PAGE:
The logistical solution described above, with similar load unit depalletisation and palletisation robots upstream and downstream of the plant, is also used for the jamb assembly line, parallel to the one described. After loading into the line, the jambs, of 4 different types and sizes, are handled by yet another articulated robot which tends a cutting machine that creates various types of customisation, such as the holes to take emergency stop buttons, push-button control panels and other devices. In the next system, the stiffeners are brushed and then spot welded to the jambs. The robot installed to load/unload the devices also tends the next station, where various types of square or round push-button control panels are collected from pallets for mounting on the jamb. Another robot welds on the control panels and supporting brackets, supplied by a vibrating feeder. The completed jamb is then palletised and sent to the central warehouse.
The component feeding systems are vital for the flexibility of both lines and must be specially developed for the various types of articles, while retaining the capability to take a range of related models and subfamilies. The welding station fixing equipment, often comprising special controlled-axis rotary positioners, also has to meet the same flexibility requirements.




But SIR has not only worked with lifts: there are many applications, especially in the automotive industry. Mention should be made in particular of its implementations for welding and assembling the aluminium chassis of high performance cars, where the skilful combination of different technologies has brought impressive results. These lines feature a large number of parallel robots for welding the chassis subassemblies, including the front and rear parts, the side components and the central tunnel. Assembling this last item requires highly complex operations, because welding is combined with the use of adhesives to secure aluminium components, and robotic screw insertion, possible thanks to Ejot screws. Once the subassemblies are complete we come to the heart of the application, comprising a central track motion system that conveys the complex equipment on which the chassis is placed and located through the various automated stations. A handling robot picks the components and places them on the central track motion system depending on the type of operation required. The first step for the tunnel is a halt in a polymerisation furnace to dry the adhesive, before transfer to the track motion system. This then conveys the chassis into a unit with 4 parallel-operating robots, which weld the side and front parts. The chassis is then collected by the handling robot, the line’s real “operative”, which places it in an automatic measuring unit where any dimensional defects caused by the previous welding operations are detected. It then moves on to another unit, also with 4 parallel robots, where the rear part and the linking cross-member are fitted and welded. The line ends with 2 manual machining stations tended by the articulated robot, where the operative can give a number of finishing touches to the completed chassis.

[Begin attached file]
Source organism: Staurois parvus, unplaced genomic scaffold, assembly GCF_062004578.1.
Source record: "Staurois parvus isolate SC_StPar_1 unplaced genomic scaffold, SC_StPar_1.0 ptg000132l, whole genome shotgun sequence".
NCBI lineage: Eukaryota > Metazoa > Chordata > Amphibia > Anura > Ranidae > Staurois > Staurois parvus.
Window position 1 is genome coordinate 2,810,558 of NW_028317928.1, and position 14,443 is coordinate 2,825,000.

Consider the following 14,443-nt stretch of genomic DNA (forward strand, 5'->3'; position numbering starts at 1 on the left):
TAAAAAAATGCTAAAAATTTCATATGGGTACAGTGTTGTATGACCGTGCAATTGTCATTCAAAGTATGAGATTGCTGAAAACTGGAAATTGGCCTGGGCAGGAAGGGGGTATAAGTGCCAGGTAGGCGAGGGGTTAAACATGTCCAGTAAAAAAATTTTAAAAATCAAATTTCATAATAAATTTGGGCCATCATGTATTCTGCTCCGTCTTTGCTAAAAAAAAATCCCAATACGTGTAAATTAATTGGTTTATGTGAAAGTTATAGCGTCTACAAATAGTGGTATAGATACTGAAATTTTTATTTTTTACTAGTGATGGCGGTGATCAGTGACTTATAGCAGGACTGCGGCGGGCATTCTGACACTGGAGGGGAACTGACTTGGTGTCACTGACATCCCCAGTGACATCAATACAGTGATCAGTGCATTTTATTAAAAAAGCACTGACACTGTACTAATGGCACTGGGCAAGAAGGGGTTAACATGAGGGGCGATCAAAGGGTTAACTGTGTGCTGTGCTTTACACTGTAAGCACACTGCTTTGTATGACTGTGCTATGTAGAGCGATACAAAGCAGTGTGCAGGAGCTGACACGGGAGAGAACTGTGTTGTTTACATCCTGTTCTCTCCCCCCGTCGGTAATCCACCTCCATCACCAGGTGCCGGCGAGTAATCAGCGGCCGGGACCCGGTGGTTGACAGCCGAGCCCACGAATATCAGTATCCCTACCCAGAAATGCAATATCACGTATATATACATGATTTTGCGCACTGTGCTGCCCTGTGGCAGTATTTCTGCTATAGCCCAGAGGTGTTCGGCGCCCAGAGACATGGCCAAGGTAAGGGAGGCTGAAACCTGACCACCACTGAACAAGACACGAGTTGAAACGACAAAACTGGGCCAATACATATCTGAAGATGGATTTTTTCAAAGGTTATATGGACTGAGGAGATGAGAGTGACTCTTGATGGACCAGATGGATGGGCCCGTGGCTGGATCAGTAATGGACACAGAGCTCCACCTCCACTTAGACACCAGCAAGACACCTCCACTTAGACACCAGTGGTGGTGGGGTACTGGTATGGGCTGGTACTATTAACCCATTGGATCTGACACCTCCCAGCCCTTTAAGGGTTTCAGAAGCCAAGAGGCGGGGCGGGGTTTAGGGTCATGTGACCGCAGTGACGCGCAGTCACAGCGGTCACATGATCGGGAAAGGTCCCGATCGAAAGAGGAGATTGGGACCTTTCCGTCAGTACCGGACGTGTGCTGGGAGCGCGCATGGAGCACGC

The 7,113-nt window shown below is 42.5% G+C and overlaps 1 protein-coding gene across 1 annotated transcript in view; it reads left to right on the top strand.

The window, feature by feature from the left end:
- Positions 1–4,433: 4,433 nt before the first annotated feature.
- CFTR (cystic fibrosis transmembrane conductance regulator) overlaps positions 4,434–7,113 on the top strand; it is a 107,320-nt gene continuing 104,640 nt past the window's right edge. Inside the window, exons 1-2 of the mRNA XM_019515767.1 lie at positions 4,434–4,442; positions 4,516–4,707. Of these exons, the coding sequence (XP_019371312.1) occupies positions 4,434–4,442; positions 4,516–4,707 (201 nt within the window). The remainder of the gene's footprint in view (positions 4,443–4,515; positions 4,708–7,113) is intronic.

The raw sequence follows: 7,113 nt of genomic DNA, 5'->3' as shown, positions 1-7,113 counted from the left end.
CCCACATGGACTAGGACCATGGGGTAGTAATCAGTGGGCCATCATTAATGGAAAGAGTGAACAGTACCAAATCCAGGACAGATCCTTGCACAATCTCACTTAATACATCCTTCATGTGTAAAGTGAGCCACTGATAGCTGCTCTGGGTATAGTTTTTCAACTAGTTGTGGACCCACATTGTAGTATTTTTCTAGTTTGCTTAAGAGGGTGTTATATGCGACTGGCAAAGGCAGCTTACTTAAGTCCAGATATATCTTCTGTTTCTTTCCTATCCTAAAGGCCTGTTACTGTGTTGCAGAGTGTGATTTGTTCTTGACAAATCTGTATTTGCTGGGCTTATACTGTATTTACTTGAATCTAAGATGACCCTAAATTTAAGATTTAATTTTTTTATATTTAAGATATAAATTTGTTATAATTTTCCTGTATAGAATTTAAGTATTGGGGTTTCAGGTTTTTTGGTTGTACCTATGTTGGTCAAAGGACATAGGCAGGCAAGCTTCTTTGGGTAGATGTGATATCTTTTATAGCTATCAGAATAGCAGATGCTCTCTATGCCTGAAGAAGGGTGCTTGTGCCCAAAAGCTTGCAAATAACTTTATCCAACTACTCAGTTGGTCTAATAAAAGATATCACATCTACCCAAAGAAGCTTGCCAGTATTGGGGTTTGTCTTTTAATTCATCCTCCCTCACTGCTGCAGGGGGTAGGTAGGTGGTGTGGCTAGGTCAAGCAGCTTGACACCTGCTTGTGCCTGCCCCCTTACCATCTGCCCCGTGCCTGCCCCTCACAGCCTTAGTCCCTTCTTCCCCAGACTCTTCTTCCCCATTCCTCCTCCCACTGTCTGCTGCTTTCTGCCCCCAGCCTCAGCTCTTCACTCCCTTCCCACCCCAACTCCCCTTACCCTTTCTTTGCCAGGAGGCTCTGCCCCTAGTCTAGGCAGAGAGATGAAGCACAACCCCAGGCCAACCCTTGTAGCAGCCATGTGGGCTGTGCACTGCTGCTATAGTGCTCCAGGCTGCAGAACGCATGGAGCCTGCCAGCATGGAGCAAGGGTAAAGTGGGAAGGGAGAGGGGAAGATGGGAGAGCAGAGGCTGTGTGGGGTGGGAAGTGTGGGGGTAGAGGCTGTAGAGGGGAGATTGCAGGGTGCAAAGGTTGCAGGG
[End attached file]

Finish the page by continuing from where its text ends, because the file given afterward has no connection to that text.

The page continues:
It is important to realise that the automation system described above delivers considerable savings in production times and costs. For example, the automation of the lift door and jamb line handling and assembly procedures has allowed the achievement of extremely impressive cycle times, of 25 and 32 seconds respectively, thanks to production efficiency of around 95%. In the case of the automotive chassis, notwithstanding the complexity of the operations involved, the SIR line is able to turn out a complete chassis every 17 minutes. These are extraordinary results, clear proof that global robotization is modern manufacturers’ answer to the demands and challenges of competition from emerging countries. It should also be remembered that flexibility must always be absolute: in the case of the lifts, the lot size is often just one, so the entire line must be able to retool itself automatically in just a few seconds when the product changes, through procedures which replace the robot grippers, the functional components of the dedicated machines, and even the handling and process programmes themselves. The integration of different technologies has allowed the realisation of plants that, unlike conventional systems, are no longer created for a single purpose, welding pure and simple. SIR lines combine the technical automation procedures for which robotics is normally used with entire processing sequences within the production cycle. So we can safely state that, through its solutions, SIR has chosen a path that will lead it to the future of automation, well beyond welding.


Davide Passoni
R&D Department
SIR spa